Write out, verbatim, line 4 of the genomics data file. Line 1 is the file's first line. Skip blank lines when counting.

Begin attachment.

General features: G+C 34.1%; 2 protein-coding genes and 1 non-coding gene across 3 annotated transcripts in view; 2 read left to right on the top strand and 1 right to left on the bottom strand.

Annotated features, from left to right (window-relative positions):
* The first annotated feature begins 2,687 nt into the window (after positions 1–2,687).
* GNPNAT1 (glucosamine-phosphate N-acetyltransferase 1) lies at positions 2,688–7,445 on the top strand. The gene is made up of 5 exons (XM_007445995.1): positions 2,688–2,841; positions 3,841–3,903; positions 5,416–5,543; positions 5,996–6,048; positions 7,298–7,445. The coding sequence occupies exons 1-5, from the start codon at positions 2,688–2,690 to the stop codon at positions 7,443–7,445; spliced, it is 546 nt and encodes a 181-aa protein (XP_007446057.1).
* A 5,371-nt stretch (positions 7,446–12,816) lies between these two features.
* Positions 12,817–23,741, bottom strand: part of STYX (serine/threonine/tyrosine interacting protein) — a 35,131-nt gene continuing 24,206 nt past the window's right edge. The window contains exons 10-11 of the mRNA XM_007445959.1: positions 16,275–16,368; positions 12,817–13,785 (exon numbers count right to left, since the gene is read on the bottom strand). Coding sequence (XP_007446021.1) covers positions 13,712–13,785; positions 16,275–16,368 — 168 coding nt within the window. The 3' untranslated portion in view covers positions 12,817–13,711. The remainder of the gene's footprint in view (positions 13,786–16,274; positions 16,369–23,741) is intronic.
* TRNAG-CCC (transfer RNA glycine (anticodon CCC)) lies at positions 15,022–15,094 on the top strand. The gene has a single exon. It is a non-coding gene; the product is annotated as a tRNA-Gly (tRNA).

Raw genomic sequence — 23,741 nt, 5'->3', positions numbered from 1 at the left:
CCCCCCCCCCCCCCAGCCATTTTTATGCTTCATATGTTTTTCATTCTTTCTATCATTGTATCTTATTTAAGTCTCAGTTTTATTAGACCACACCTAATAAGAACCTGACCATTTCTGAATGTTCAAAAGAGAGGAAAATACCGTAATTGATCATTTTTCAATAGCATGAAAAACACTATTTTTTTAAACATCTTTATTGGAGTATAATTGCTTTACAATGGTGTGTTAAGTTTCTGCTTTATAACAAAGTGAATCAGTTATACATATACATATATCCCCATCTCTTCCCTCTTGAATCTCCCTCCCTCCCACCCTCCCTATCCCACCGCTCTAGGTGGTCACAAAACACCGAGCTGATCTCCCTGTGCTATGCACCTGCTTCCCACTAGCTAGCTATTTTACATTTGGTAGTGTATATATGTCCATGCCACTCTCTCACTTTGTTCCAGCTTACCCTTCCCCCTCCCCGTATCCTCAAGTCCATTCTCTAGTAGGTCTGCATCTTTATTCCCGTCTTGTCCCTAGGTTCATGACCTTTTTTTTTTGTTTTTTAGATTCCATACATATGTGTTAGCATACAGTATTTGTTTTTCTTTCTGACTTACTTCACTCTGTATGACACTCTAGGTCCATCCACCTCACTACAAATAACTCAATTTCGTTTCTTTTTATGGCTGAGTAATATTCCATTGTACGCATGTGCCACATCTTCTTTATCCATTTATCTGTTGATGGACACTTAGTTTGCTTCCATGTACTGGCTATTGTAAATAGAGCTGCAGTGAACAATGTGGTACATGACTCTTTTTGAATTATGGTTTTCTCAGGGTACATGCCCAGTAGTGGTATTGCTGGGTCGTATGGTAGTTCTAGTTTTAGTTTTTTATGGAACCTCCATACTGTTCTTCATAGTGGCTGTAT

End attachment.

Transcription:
* GNPNAT1 (glucosamine-phosphate N-acetyltransferase 1) lies at positions 2,688–7,445 on the top strand. The gene is made up of 5 exons (XM_007445995.1): positions 2,688–2,841; positions 3,841–3,903; positions 5,416–5,543; positions 5,996–6,048; positions 7,298–7,445. The coding sequence occupies exons 1-5, from the start codon at positions 2,688–2,690 to the stop codon at positions 7,443–7,445; spliced, it is 546 nt and encodes a 181-aa protein (XP_007446057.1).